In With a Friend Like Harry, two former schoolmates accidentally meet in a roadside bathroom. Michel (Laurent Lucas) is on vacation with his wife Claire (Mathilde Seigner) and their three little daughters. He is harried and haggard, far from enjoying this so-called vacation: an endless ride with whining and screaming kids in an un-air conditioned car. Harry (Sergi López) is everything Michel is not: Sleek and self-contained, he doesn't seem to be burdened by anything except good memories and a load of money. Within minutes, Harry invites himself and his girlfriend, a corpulent, springy bun named Plum (Sophie Guillemin), to Michel's house -- to reminisce about the good old school days Michel himself can barely remember.

Continue reading: With A Friend Like Harry Review

He Loves Me Review


Weak

Throughout the first half of "He Loves Me, He Loves Me Not" -- a deceptive romantic thriller that thinks itself full of clever twists -- writer-director Laetitia Colombani conspicuously leaves out so many details of her story that it's a dead give-away something is amiss.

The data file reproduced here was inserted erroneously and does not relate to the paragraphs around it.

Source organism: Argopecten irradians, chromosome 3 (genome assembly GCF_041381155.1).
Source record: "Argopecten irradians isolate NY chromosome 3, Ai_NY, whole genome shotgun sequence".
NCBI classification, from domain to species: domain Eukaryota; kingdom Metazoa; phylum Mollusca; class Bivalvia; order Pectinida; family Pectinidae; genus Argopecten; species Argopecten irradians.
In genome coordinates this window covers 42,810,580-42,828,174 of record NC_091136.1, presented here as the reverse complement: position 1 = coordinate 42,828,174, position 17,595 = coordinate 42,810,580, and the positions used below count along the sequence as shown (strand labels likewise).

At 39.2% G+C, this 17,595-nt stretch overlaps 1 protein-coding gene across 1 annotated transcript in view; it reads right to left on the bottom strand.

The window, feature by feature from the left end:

She buys a little time and good will from the audience by casting angelic Audrey Tautou -- the sweetheart of arthouse cinema after 2001's "Amélie" -- as her heroine, an art student zealously in love with a young, handsome, married cardiologist (Samuel Le Bihan, "Brotherhood of the Wolf").

Colombani tries to skirt around the fact that Le Bihan doesn't seem to be in love with Tautou -- he's noticeably absent from her day-to-day life -- by having their affair unfold only through Tautou's gossip to a girlfriend (Sophie Guillemin) and lonely bleating to an innocuous, haplessly smitten male classmate (Clement Sibony) who just wants to be near her.